BMW plans big expansion of Moses Lake carbon-fiber plant
Thanks to Eastern Washington’s cheap and renewable hydroelectricity, Moses Lake will have “the largest carbon-fiber plant on earth,” a German auto executive leading the project said Friday.
Seattle Times business reporter
MOSES LAKE — By early next year, drawn by the cheap and renewable hydroelectricity of Eastern Washington, this state will have “the largest carbon-fiber plant on Earth,” a German executive leading the project said Friday.
Amid the dirt fields outside this modest farming town, where a stiff wind blows tumbleweeds across the highway, a gleaming $200 million factory already makes the carbon-fiber threads that become the tough carbon composite shell of BMW’s i-series electric and hybrid cars.
An additional $100 million investment announced Friday, coupled with an earlier expansion now nearly complete, will triple the plant’s annual capacity to 9,000 tons of carbon fiber.
That expanded output will equal about one-fifth of the total global demand for carbon fiber today, making the 4-year-old joint venture between BMW and German carbon materials producer SGL the world’s single-biggest producer of the fiber, said Dr. Jürgen Köhler , SGL’s chief executive.
The plant will exclusively feed BMW’s i-series, including the new luxury i8 hybrid sports car that goes on sale in the U.S. in August.
“This is just the beginning of a carbon-fiber industrial cluster in the state of Washington,” said Gov. Jay Inslee at a groundbreaking ceremony Friday attended by some 20 journalists from Germany and Japan who were fresh from the i8’s press launch in Los Angeles.
The expansion will increase employment at the plant from about 125 to 200, with a pay scale starting at $17 an hour and rising to $22 an hour for production workers.
Inslee said a state grant of $150,000 is being deployed to train 135 people in advanced manufacturing techniques at local colleges.
The plant has grown rapidly, with two production lines in one building humming today and two more in a second building to start rolling within a couple of months. A third building will be added to house the fifth and sixth production lines.
“It was a real challenge to grow at this pace,” said Köhler. “Four years ago, this was grassland. Nobody ever has done what is happening here.”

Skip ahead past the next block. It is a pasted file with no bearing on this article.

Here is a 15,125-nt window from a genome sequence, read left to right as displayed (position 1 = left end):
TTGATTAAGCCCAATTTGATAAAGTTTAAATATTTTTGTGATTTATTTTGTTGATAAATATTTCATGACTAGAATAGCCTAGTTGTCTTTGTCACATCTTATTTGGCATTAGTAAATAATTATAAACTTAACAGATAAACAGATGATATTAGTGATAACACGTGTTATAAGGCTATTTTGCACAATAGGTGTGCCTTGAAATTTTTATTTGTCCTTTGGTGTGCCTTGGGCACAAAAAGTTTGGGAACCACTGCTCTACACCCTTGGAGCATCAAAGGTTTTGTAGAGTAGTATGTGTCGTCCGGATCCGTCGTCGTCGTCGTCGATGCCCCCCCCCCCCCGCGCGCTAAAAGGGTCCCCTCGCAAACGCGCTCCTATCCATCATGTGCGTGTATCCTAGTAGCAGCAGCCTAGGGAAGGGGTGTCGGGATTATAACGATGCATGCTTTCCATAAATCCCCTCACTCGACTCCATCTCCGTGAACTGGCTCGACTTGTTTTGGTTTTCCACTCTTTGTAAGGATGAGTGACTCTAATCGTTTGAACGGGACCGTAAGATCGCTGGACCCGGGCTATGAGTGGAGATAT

The BMW models represent the first extensive use of structural carbon fiber for mass-produced cars.
SGL’s Köhler touted it as “a game-changer for the automotive industry, a game-changer for the carbon-fiber industry.”
The highly automated production lines operate 24/7 for 360 days a year, stopping only at Christmas for maintenance.
At one end of the 700-yard production line, silvery white ribbons of polyacrylonitrile supplied by Mitsubishi of Japan snake toward the ceiling from large boxes, pulled gently by automated rollers. Each ribbon is made from 50,000 filaments laced together.
The ribbons go through four ovens, changing color gradually to yellow, then burnt copper, then brown and finally black. This oxidized thread will no longer burn, and in the next stage it is carbonized in two furnaces at up to 2,700 degrees Fahrenheit.
At the far end of the line, large bobbins of black carbon-fiber ribbon emerge. These are shipped by truck to Seattle and then by sea to Germany, where BMW makes the car shell.
BMW spent $2 billion developing the i3 compact electric car and the i8 high-end hybrid sports car, which has a sale price starting at $135,700.
The i8 concept is a “sustainable car” with a low carbon footprint, yet as much power as a top-of-the-line gas-powered BMW.
The dashboard is made from a renewable plant fiber, the seat trims from recycled plastic bottles.
Offsetting the heavy weight of the car’s lithium ion battery, the carbon fiber produced in Moses Lake provides the shell for the passenger cabin, which is then sheathed in thermoplastic exterior panels.
Dr. Klaus Draeger, a member of BMW’s eight-member board of management, said the carmaker chose Eastern Washington for its cheap hydropower and to create a “green” supply chain using sustainable energy.
“To produce carbon fiber you need energy, you need electricity. We have here very competitive electricity costs,” said Draeger. “At least as important is to have this energy as renewable energy. The energy here is clean energy.”
Echoing the green environmentalist message, Inslee lauded the project as “an international effort to revolutionize our transportation system and develop a clean energy system to literally save the planet.”
“Today the center of advanced technology in our effort to build a clean planet is Moses Lake, Washington,” said Inslee. “There is no greater step forward to reduce carbon pollution than right here.”
Dominic Gates: 206-464-2963 or firstname.lastname@example.org
Information in this article, originally published May 9, 2013, was corrected May 10. A previous version referred to windmills near Moses Lake. There are numerous windfarms in Kittitas County to the west of Moses Lake, but none near the town. Also, the grant for training workers uses state, not federal, funds.